Colleges Should Adopt ‘Demand-Driven Education’

Undergraduate students at Penn State’s Smeal College. Photo courtesy of Smeal College of Business

We are on the “cusp” of a third wave of higher education reform, says a report released earlier this month. The Demand-Driven Report, published by Pearson. Demand-driven education, the report says, places an emphasis on making sure graduates are job-ready and in position to achieve their dream career goals. “Demand-driven education adapts to the needs of the learner and the employer,” the report reads. “It responds to signals from society to ensure alignment between desired qualifications and available training.”

The first wave, the report says, was access, or getting more students into higher education. Success — or making sure students graduate and earn degrees — was the second wave. And now, the report says, is the third wave where universities and colleges are focused more now than ever on ensuring their graduates are both job ready and prepared to seek out a rewarding career in a job market and economy in constant flux.

“Demand-driven education takes account of the emerging global economy — technology-infused, gig-oriented, industry-driven — while also striving to ensure that new graduates and lifelong learners alike have the skills required to flourish,” the report says.


The report was based on a previously published report from Pearson called The Future of Skills: Employment in 2030, original research from the Bureau of Labor Statistics, and almost two dozen interviews with academic and professional career experts. Five different paths are suggested for schools to adopt the demand-driven education, ranging from developing more in-demand skills like interpersonal skills and complex thinking to continually responding to the needs of labor markets.

“In order to be successful, learners in the US and the UK will need to master an array of cross-cutting skills in interpersonal and higher-order cognitive domains,” the report reads. “These skills will form a foundation upon which they can build and rebuild the specific occupational skills that will define the jobs of the future.”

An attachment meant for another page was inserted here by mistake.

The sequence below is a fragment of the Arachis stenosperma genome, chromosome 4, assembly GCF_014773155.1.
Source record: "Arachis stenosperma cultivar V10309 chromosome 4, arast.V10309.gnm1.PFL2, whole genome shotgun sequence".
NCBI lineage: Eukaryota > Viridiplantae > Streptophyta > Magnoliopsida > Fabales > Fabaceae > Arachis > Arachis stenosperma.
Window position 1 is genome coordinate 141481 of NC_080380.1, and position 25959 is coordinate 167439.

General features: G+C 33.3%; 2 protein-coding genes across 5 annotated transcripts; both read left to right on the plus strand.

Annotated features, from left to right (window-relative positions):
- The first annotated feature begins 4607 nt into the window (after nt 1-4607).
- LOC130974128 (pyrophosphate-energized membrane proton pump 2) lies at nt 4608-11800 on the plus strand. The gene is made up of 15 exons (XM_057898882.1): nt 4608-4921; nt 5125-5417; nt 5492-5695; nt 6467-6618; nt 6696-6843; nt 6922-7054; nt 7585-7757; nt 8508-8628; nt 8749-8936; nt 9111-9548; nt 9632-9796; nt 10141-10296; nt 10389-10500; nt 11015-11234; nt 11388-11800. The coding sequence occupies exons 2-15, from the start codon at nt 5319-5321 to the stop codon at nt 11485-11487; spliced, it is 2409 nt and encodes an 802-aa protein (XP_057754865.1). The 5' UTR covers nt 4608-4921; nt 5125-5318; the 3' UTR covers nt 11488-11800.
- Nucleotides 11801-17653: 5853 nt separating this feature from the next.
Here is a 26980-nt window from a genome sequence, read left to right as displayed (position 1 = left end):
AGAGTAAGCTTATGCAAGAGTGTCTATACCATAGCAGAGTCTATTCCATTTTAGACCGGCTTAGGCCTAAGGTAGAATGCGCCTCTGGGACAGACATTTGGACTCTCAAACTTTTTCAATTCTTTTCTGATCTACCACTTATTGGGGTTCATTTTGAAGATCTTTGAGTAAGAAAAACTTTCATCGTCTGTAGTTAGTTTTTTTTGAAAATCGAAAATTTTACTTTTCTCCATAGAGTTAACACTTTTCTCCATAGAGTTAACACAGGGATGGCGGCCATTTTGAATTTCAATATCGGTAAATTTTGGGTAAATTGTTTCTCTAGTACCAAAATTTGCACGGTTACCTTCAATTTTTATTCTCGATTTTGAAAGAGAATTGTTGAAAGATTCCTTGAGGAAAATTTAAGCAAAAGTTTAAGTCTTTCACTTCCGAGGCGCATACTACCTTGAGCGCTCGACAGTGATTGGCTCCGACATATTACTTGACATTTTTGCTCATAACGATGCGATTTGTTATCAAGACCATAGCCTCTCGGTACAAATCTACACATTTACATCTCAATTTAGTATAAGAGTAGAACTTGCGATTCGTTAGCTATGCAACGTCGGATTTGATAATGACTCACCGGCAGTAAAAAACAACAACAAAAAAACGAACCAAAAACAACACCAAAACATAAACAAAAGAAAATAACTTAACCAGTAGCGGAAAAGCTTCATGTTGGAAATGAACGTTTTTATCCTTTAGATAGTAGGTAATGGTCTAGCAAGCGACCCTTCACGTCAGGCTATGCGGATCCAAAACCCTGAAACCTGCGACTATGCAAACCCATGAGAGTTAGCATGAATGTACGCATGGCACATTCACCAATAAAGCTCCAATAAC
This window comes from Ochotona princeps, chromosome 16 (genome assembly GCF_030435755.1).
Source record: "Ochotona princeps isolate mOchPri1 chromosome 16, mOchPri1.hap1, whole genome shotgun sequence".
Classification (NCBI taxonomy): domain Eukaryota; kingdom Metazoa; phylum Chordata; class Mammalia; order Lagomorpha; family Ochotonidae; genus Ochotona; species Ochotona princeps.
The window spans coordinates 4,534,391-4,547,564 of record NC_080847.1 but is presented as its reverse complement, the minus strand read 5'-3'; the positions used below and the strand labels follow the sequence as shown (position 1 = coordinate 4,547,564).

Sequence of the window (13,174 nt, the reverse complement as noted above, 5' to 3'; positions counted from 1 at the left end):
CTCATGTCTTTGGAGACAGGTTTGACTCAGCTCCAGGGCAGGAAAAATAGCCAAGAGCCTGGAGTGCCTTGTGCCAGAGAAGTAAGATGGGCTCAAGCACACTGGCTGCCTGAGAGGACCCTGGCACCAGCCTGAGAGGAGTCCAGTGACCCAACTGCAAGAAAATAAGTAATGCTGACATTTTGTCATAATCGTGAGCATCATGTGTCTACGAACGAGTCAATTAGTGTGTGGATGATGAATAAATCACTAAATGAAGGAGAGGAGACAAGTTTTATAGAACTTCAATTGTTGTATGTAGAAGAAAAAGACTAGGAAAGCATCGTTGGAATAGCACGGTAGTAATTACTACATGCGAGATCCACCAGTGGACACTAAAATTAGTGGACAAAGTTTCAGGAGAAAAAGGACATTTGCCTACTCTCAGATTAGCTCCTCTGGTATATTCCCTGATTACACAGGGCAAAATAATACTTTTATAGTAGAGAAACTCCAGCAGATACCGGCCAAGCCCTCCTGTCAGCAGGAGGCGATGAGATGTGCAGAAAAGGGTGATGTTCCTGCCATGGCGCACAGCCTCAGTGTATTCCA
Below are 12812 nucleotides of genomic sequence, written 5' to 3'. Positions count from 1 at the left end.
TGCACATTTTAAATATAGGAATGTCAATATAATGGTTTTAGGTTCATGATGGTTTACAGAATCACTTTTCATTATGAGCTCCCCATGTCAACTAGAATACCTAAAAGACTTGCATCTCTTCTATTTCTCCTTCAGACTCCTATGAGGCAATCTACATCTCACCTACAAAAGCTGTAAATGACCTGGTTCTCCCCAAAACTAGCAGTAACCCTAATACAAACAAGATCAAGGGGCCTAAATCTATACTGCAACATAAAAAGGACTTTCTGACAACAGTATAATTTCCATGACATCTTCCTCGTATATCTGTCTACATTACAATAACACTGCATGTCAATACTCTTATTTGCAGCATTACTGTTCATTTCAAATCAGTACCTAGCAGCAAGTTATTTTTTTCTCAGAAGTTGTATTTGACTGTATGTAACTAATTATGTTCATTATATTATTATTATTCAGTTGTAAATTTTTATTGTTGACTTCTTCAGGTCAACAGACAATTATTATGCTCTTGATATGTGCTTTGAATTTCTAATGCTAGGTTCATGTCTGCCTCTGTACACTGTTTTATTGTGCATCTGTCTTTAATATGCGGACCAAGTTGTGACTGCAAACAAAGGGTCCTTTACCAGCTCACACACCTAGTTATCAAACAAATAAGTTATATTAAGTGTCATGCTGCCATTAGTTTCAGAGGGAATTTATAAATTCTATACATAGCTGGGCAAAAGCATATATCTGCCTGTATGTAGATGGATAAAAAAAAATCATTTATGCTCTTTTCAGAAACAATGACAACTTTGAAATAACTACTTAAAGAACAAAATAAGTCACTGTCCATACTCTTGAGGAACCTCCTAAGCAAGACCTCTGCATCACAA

Unfortunately, the report says, these are some of the toughest skills taught in a classroom setting.

“The skills most essential to the future of work are the most difficult to impart in conventional classroom environments because little is known about how to promote their growth at wide scale,” the report says. “The most important skills are also highly contextual, meaning their development on the job will be very different from their development in class.”


The main difficulty, the report says, is the balance between more advanced interpersonal skills and critical thinking and technical skills. Those two skill sets have traditionally been thought of as existing in a vacuum. “These frameworks are wide ranging, but the constructs share many similarities, usually an emphasis on thinking critically, managing one’s own workload, working well with others, and demonstrating technological literacy,” the report says.

And while employers are valuing the 21st Century skill set more than ever, they largely share that graduates — especially at the post-graduate level — lack those specific skills they are looking for. The report put together the top ten skills that are most important to companies in the U.S. and the U.K. While many skill sets ended up on both lists, there is definitely more of social and personal skill set appreciated in the U.S. and more of a systems thinking skill set in the U.K. Judgement and decision making skills, for example, was the most important skill set in the U.K. and didn’t even make the top ten for the U.S. skill sets. Conversely, psychology is the second most important skill set for U.S. employers and not on the top ten for U.K. skill sets. Likewise, instructing is the third most important skill for the U.S. and not on the U.K.’s top ten.

“In the U.S., personal and social capabilities are particularly important,” the report says. “Workers in emergent and future occupations will need to think, work, and learn collaboratively, teaching and persuading those around them as they solve novel problems. Higher-order cognitive skills related to creativity and complex problem solving figure prominently, as well. In the U.K., skills related to systems-oriented thinking — understanding how a complex and interdependent set of phenomena operate and respond to conditions and to the environment — top the list.”


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